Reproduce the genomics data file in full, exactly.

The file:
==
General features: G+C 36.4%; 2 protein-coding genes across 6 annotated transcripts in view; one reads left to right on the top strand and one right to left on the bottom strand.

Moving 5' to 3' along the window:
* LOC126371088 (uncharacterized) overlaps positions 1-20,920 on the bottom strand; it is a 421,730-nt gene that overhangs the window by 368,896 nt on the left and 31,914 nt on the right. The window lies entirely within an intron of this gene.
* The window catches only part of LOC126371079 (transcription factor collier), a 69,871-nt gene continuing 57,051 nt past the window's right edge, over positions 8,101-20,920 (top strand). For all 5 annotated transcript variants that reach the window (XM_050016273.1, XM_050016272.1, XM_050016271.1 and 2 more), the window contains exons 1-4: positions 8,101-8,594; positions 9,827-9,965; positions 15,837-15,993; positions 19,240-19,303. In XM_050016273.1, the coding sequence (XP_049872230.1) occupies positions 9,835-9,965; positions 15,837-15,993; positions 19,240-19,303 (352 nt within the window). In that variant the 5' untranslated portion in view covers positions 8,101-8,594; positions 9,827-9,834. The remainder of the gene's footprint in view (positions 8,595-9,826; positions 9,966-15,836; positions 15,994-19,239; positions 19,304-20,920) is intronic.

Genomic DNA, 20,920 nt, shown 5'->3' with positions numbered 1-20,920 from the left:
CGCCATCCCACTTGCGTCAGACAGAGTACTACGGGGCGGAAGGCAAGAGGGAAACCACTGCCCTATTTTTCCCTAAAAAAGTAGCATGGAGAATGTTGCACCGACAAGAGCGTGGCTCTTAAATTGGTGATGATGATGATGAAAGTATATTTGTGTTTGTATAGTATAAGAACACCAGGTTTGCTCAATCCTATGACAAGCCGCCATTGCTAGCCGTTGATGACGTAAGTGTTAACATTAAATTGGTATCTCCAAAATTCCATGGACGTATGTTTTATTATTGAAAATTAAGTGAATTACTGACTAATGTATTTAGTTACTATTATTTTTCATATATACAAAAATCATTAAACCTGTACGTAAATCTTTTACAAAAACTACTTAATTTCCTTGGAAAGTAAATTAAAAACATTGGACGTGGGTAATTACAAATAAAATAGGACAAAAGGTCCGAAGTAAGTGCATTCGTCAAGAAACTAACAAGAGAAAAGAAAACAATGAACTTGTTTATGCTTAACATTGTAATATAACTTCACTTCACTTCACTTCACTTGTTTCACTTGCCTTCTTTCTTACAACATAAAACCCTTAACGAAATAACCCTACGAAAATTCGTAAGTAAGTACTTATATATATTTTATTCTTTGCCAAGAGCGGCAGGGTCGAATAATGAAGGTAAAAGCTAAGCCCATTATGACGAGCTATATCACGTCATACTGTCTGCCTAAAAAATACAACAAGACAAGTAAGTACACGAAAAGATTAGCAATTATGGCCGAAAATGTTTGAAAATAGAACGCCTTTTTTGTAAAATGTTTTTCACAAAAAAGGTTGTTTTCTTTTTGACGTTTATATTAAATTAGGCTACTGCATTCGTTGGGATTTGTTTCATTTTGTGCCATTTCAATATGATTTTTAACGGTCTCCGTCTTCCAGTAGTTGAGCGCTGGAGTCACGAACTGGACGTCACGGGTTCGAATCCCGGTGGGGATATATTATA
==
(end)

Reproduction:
General features: G+C 36.4%; 2 protein-coding genes across 6 annotated transcripts in view; one reads left to right on the top strand and one right to left on the bottom strand.

Moving 5' to 3' along the window:
* LOC126371088 (uncharacterized) overlaps positions 1-20,920 on the bottom strand; it is a 421,730-nt gene that overhangs the window by 368,896 nt on the left and 31,914 nt on the right. The window lies entirely within an intron of this gene.
* The window catches only part of LOC126371079 (transcription factor collier), a 69,871-nt gene continuing 57,051 nt past the window's right edge, over positions 8,101-20,920 (top strand). For all 5 annotated transcript variants that reach the window (XM_050016273.1, XM_050016272.1, XM_050016271.1 and 2 more), the window contains exons 1-4: positions 8,101-8,594; positions 9,827-9,965; positions 15,837-15,993; positions 19,240-19,303. In XM_050016273.1, the coding sequence (XP_049872230.1) occupies positions 9,835-9,965; positions 15,837-15,993; positions 19,240-19,303 (352 nt within the window). In that variant the 5' untranslated portion in view covers positions 8,101-8,594; positions 9,827-9,834. The remainder of the gene's footprint in view (positions 8,595-9,826; positions 9,966-15,836; positions 15,994-19,239; positions 19,304-20,920) is intronic.

Genomic DNA, 20,920 nt, shown 5'->3' with positions numbered 1-20,920 from the left:
CGCCATCCCACTTGCGTCAGACAGAGTACTACGGGGCGGAAGGCAAGAGGGAAACCACTGCCCTATTTTTCCCTAAAAAAGTAGCATGGAGAATGTTGCACCGACAAGAGCGTGGCTCTTAAATTGGTGATGATGATGATGAAAGTATATTTGTGTTTGTATAGTATAAGAACACCAGGTTTGCTCAATCCTATGACAAGCCGCCATTGCTAGCCGTTGATGACGTAAGTGTTAACATTAAATTGGTATCTCCAAAATTCCATGGACGTATGTTTTATTATTGAAAATTAAGTGAATTACTGACTAATGTATTTAGTTACTATTATTTTTCATATATACAAAAATCATTAAACCTGTACGTAAATCTTTTACAAAAACTACTTAATTTCCTTGGAAAGTAAATTAAAAACATTGGACGTGGGTAATTACAAATAAAATAGGACAAAAGGTCCGAAGTAAGTGCATTCGTCAAGAAACTAACAAGAGAAAAGAAAACAATGAACTTGTTTATGCTTAACATTGTAATATAACTTCACTTCACTTCACTTCACTTGTTTCACTTGCCTTCTTTCTTACAACATAAAACCCTTAACGAAATAACCCTACGAAAATTCGTAAGTAAGTACTTATATATATTTTATTCTTTGCCAAGAGCGGCAGGGTCGAATAATGAAGGTAAAAGCTAAGCCCATTATGACGAGCTATATCACGTCATACTGTCTGCCTAAAAAATACAACAAGACAAGTAAGTACACGAAAAGATTAGCAATTATGGCCGAAAATGTTTGAAAATAGAACGCCTTTTTTGTAAAATGTTTTTCACAAAAAAGGTTGTTTTCTTTTTGACGTTTATATTAAATTAGGCTACTGCATTCGTTGGGATTTGTTTCATTTTGTGCCATTTCAATATGATTTTTAACGGTCTCCGTCTTCCAGTAGTTGAGCGCTGGAGTCACGAACTGGACGTCACGGGTTCGAATCCCGGTGGGGATATATTATA